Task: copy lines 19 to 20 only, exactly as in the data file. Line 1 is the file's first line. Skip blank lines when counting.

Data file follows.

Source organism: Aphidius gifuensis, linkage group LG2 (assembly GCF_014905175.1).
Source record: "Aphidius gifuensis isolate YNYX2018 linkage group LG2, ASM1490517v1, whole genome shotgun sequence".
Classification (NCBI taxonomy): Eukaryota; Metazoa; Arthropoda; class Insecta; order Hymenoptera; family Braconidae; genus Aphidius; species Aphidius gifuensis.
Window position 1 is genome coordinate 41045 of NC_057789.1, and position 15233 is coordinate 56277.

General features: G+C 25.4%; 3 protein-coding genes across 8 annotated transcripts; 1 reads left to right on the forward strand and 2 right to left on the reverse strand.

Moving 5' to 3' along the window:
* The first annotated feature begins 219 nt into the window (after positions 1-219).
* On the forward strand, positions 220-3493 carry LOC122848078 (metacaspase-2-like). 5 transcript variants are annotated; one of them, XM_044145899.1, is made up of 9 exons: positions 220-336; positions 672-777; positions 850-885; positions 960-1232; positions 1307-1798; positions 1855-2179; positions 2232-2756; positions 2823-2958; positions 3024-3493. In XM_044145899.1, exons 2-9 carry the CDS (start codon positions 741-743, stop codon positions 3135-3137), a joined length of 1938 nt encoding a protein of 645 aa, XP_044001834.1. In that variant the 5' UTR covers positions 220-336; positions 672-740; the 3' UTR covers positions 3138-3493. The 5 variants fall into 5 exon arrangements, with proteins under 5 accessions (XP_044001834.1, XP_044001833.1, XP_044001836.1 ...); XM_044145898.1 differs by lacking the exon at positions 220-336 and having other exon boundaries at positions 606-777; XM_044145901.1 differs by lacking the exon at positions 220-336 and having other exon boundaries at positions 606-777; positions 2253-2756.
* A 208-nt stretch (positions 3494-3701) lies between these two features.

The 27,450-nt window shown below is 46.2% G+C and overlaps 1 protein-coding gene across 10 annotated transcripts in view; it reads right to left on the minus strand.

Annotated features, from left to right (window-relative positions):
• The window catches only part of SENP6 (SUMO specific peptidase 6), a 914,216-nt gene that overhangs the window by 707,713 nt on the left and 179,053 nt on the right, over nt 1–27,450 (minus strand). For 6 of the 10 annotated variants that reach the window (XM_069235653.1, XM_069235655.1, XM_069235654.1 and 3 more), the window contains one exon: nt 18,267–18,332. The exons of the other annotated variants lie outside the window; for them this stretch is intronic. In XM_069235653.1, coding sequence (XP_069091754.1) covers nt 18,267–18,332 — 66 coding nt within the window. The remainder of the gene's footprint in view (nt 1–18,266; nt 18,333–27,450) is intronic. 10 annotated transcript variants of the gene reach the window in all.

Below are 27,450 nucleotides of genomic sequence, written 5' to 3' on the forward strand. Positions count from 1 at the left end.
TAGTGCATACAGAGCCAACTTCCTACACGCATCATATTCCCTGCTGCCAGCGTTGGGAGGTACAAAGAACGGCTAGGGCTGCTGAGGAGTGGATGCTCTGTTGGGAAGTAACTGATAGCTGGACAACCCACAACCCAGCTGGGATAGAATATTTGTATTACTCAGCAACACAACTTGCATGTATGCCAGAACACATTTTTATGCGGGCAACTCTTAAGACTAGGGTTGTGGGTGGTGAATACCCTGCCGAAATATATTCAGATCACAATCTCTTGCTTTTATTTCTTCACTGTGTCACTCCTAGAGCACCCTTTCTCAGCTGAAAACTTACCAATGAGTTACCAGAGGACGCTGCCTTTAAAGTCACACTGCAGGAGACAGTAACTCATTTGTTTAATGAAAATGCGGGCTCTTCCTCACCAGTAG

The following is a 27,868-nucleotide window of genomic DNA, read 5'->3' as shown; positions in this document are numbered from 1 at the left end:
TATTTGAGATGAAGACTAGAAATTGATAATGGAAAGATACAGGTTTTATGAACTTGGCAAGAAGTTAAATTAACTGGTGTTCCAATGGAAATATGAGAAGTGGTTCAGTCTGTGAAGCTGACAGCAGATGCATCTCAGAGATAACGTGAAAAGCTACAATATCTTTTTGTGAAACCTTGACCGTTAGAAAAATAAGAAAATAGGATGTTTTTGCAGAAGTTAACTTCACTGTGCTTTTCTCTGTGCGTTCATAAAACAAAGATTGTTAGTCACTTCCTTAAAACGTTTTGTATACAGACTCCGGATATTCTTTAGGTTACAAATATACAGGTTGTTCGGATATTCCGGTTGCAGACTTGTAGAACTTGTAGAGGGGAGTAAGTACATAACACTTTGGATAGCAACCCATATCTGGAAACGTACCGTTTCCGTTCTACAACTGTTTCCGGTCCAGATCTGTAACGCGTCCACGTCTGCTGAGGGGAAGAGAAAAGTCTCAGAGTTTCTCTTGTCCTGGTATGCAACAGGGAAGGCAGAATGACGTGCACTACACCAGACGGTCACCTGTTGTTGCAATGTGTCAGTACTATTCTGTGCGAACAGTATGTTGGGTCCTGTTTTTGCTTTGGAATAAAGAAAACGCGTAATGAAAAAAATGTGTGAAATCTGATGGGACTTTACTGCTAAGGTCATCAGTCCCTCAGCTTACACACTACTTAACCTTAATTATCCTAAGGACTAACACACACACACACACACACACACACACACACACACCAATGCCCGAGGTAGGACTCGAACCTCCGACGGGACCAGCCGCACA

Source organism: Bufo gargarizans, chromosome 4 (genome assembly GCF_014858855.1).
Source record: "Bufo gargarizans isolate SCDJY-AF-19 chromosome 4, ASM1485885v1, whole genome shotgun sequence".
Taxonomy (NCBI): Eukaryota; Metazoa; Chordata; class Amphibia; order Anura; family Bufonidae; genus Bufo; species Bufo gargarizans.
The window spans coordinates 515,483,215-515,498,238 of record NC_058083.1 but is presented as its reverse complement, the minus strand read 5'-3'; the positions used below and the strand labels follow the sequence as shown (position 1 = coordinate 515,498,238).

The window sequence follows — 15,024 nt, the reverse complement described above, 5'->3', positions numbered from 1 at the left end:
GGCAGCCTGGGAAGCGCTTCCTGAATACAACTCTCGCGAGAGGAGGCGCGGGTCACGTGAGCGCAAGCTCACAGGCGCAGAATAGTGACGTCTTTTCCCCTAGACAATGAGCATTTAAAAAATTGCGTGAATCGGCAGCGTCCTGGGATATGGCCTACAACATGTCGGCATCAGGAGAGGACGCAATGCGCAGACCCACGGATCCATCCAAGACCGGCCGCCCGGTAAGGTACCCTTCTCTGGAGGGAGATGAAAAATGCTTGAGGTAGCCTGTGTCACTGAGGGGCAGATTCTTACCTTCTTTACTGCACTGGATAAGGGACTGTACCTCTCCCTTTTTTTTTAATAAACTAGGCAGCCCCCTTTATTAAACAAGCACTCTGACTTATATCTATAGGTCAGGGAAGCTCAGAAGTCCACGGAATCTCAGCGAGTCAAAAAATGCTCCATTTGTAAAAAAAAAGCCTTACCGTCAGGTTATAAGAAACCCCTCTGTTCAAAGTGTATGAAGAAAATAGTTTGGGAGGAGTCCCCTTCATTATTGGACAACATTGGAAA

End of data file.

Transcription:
Taxonomy (NCBI): Eukaryota; Metazoa; Chordata; class Amphibia; order Anura; family Bufonidae; genus Bufo; species Bufo gargarizans.
The window spans coordinates 515,483,215-515,498,238 of record NC_058083.1 but is presented as its reverse complement, the minus strand read 5'-3'; the positions used below and the strand labels follow the sequence as shown (position 1 = coordinate 515,498,238).